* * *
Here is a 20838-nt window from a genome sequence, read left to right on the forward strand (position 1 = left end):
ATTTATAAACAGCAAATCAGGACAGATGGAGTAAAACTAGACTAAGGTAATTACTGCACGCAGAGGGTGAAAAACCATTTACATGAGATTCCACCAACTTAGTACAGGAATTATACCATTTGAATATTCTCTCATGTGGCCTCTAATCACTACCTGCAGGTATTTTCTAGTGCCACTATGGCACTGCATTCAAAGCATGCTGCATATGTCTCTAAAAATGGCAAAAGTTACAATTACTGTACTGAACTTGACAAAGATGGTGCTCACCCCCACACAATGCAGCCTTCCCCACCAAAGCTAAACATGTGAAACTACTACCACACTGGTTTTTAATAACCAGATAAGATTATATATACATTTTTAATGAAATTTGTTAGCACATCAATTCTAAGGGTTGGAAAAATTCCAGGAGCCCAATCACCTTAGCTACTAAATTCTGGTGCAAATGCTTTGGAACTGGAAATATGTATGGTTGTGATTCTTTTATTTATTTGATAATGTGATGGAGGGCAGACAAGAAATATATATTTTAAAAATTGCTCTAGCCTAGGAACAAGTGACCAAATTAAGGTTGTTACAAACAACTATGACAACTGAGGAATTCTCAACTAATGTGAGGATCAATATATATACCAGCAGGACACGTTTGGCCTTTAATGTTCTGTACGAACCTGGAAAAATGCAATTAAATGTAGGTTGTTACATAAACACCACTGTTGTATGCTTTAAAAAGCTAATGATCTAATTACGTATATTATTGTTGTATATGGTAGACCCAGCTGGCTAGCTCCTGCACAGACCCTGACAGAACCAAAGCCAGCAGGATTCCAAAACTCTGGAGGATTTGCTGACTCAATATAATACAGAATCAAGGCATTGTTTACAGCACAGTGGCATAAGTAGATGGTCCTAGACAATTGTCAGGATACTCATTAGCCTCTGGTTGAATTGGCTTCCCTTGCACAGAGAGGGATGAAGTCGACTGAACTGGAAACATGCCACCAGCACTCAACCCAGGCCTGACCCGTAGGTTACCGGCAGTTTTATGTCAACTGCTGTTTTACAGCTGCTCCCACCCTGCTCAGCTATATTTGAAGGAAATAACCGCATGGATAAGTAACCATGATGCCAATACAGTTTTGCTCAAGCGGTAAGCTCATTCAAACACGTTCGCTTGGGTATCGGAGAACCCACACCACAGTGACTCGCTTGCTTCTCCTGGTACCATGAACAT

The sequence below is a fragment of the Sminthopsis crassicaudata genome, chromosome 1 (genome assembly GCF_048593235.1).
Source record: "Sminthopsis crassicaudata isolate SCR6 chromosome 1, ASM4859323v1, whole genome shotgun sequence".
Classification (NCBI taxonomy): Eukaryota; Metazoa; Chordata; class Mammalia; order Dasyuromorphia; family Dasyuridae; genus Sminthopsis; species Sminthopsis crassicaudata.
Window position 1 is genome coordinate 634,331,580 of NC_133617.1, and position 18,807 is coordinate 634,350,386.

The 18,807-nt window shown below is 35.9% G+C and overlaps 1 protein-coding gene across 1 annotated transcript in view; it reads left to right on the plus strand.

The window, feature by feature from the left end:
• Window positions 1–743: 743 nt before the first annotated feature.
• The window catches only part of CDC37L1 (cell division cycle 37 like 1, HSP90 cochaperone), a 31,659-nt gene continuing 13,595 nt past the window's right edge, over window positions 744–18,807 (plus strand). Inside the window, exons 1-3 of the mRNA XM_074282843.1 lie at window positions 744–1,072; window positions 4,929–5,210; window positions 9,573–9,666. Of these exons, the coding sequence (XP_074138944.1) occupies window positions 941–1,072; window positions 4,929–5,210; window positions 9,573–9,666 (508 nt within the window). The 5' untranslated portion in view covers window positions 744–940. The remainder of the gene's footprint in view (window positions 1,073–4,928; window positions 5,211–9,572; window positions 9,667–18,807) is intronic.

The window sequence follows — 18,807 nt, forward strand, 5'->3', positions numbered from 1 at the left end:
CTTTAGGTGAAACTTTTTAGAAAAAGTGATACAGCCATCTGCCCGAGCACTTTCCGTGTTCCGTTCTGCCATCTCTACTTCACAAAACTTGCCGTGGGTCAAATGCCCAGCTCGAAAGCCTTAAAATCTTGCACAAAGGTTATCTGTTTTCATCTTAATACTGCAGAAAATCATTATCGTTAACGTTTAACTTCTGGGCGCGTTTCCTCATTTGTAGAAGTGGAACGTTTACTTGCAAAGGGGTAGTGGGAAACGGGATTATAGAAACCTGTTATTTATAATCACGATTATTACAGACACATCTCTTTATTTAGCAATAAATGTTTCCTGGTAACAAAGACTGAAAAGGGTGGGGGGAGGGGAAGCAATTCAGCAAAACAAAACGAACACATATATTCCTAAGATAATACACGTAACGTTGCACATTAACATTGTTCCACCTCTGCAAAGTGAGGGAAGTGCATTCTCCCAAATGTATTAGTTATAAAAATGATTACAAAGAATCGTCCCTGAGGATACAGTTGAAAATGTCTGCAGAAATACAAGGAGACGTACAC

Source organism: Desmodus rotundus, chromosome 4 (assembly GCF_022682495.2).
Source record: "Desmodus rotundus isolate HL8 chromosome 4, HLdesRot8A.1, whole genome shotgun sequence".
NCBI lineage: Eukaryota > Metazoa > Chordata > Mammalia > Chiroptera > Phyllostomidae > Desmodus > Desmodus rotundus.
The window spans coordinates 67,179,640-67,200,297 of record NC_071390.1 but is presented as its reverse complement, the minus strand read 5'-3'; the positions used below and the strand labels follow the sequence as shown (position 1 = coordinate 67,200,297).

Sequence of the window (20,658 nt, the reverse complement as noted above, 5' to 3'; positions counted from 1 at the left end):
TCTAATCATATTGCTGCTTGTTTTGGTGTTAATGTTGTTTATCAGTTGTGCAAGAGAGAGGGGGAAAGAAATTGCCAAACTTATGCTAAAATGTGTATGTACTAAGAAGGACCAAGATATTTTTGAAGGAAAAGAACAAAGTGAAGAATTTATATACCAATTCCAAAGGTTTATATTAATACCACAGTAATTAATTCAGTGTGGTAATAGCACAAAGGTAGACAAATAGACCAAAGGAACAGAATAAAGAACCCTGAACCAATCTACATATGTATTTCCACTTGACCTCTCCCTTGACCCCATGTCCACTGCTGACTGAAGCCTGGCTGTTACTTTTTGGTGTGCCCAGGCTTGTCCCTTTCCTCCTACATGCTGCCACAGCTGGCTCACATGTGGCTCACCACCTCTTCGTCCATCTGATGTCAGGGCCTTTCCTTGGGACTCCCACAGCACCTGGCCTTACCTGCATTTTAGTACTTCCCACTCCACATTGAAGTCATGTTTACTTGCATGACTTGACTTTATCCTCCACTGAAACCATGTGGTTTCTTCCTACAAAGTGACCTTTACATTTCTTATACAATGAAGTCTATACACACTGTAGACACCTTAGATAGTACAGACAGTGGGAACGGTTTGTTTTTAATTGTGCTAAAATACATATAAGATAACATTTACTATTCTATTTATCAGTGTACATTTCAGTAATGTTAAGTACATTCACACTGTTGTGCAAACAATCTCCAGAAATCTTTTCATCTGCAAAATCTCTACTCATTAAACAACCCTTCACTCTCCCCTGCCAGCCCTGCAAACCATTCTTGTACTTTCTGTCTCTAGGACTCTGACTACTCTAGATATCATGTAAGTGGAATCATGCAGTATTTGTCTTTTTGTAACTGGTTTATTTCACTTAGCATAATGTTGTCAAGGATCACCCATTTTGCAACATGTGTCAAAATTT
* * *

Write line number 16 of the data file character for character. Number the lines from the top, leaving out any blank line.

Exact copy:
The window spans coordinates 67,179,640-67,200,297 of record NC_071390.1 but is presented as its reverse complement, the minus strand read 5'-3'; the positions used below and the strand labels follow the sequence as shown (position 1 = coordinate 67,200,297).